Snakes Among Sweet Flowers

Author: Jason Huffman-Black

Publisher: Dreamspinner Press

Rating: 4.5 stars

Buy Links: DSP and Amazon

Type: Novel

Received from Publisher

 

Blurb: Two-time ex-con Camden Sanders has decided that Hog Mountain—an isolated community on the outskirts of Atlanta, Georgia—is the perfect place to continue running small scams without the threat of more prison time. But there are a few problems with this plan. One is the neighborly citizens of Hog Mountain thwarting his dirty dealings at every turn with their kindness. Another is Jackson Rhodes, a closeted Hog Mountain police officer who can see right through Cam’s good ol’ boy act and plans to catch him red-handed despite the attraction they both can feel. But the biggest problem of all is that Cam’s past is threatening to catch up with him, and it could mean trouble for more than just himself.

 

Review: Cam Sanders may have moved to start a new life away from the bad influence of his former associates, but old habits die hard. We are first introduced to Cam conning an unsuspecting resident of the community of Hog Mountain, where Cam has settled after his second stint in jail. The auto repair shop, and house behind it, he purchased make the small time cons easy, but police officer Jackson Rhodes has his suspicions about the small community’s latest resident. Jackson has lived in Hog Mountain his whole life. He is loved by his parents, his church and his community. His upbringing and his life is the opposite to Cam’s in pretty much every way. Even with all his advantages, Jackson is still firmly in the closet, believing things would go bad for him if people in the small town knew his secret.

Within the first couple of chapters, this story had me well and truly hooked. I found Cam complex and intriguing. Jackson’s character may have been a bit more straight-forward, but he was equally well-written and believable. He was the good guy, but not cloyingly so. The writing is excellent. The setting of the story was always there in the background and subtly filling in the details, making me feel almost as though I had been transported there. The technique used to convey the accent was perfect. Enough to convey the wonderful, lazy-summer-day drawl of the south without becoming dominant. I totally read dialogue in my best southern belle accent in my head. Which is pretty impressive considering I’m an Aussie girl who struggles to make anything sound other than an Australian accent!

Cam was such a contradiction. One moment willing to take advantage of someone’s trust, but then turning around to take in a stray cat and helping a family of kids with no money and drunk for a father. I liked Cam’s willingness to own his choices and not try and lay blame on others. Underneath everything, he was a good man who had made some bad choices, but he acknowledged that they were his choices. I loved that townspeople showed an unexpected kindness to Cam, instead of just the usual small town closed-mindedness. I adored Dotty, and Ida And Charles. They saw Cam for who he could be instead of who he had been.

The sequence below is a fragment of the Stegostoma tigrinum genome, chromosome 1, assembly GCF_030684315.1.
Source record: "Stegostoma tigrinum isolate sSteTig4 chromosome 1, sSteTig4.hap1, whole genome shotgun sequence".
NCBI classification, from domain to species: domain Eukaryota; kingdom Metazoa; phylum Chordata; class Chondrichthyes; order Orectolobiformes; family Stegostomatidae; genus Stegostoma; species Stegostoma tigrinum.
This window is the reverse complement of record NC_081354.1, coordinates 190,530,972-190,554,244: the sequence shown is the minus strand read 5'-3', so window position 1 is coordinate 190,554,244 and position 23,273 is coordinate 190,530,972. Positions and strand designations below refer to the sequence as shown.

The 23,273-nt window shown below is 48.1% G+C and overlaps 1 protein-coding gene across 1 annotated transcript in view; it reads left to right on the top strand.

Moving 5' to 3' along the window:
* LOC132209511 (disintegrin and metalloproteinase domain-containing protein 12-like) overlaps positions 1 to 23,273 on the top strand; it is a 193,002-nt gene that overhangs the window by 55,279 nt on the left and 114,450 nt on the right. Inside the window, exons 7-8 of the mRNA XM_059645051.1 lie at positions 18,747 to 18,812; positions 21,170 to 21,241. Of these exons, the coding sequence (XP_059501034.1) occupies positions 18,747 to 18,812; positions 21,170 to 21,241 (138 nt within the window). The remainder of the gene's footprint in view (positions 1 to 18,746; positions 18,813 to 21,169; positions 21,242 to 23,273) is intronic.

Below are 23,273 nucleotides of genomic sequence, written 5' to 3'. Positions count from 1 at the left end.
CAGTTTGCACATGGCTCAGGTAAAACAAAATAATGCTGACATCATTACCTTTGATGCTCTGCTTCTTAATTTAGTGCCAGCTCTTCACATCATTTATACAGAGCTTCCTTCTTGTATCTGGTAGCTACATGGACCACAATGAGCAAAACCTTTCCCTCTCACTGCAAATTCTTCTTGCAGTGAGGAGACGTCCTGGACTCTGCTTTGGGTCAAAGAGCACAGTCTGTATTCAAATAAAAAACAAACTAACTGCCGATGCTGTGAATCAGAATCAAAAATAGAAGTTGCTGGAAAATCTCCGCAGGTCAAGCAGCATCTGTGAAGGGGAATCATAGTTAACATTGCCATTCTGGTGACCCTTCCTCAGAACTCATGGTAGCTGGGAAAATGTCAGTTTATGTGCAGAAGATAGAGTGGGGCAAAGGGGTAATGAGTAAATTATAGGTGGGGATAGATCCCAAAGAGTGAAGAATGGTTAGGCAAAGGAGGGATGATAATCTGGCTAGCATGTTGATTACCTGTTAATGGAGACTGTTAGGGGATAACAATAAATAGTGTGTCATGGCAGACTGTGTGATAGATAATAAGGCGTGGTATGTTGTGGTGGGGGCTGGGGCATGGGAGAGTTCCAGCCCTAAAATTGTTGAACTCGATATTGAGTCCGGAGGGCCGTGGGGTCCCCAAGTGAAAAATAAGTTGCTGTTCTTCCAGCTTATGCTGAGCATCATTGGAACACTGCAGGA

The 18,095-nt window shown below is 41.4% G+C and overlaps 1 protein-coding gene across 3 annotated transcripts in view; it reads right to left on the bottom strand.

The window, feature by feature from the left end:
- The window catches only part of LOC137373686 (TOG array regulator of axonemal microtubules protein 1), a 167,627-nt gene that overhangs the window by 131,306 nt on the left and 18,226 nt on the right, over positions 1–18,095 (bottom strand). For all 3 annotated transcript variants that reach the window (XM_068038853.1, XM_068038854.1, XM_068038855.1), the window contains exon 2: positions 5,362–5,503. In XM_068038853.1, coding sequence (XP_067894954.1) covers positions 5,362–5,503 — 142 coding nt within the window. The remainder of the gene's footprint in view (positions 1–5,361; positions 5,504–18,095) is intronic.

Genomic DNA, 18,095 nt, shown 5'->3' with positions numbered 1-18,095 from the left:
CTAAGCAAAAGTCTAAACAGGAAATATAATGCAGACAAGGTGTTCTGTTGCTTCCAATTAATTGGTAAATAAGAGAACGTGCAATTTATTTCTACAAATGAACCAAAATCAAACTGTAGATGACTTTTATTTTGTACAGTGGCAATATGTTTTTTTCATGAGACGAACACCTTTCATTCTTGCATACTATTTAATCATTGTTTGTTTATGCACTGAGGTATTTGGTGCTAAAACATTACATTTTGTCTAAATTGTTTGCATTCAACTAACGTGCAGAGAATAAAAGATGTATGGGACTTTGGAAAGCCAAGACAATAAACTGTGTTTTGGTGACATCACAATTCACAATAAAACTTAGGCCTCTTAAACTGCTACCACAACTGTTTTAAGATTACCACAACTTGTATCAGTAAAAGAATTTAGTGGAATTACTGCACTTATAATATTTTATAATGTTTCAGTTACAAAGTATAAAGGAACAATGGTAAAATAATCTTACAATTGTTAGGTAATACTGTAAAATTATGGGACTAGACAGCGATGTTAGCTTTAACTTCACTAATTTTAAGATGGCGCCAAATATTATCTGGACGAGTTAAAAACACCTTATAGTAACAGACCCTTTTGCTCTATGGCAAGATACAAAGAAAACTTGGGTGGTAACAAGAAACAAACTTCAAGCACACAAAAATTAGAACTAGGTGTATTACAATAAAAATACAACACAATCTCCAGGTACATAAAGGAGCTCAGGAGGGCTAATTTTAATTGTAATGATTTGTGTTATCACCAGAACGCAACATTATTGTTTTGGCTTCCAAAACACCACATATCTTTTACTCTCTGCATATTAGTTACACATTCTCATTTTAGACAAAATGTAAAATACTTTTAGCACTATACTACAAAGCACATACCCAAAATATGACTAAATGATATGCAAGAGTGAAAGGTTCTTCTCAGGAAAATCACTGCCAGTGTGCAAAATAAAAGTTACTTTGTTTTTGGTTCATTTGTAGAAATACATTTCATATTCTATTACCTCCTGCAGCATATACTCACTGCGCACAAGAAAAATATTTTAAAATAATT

The romance between Cam and Jackson was a delightful slow burn. The journey from distrust to friendship to love was well paced and completely believable. They may have been from very different backgrounds and had personalities that were seemingly at odds with each other in a lot of ways, but they actually complimented each other wonderfully and each found the courage to change themselves for the better because of the other. I enjoyed their opposites attract relationship and I loved their banter. The light touches of humour were adeptly used to give some levity against the darker themes.

That whole cat and mouse game with one of Cam’s past group of thieves towards the end had me on the edge of my seat as to what was going to happen. I admit that the scene where all the action culminates tipped towards the edge of unbelievability a little, but that still didn’t detract from the suspense that was created. I was glad that there were repercussions to the events that happened. It was so much more realistic than everything being hunkey dorey because, you know, love. Cam had to deal with the consequences of his past choices effecting him and those around him in his new life.

I really enjoyed Snakes Among Sweet Flowers and I absolutely loved both MCs. Cam’s journey from conman to local mechanic in a small town was well-done and very believable. The character development, overall, was excellent. Dotty, Ida, Charles and the Watson kids may have only been secondary characters, but they still felt fully-fleshed out despite their relatively brief page time. This book is very impressive for a debut novel. I look forward to more books to come from this author.

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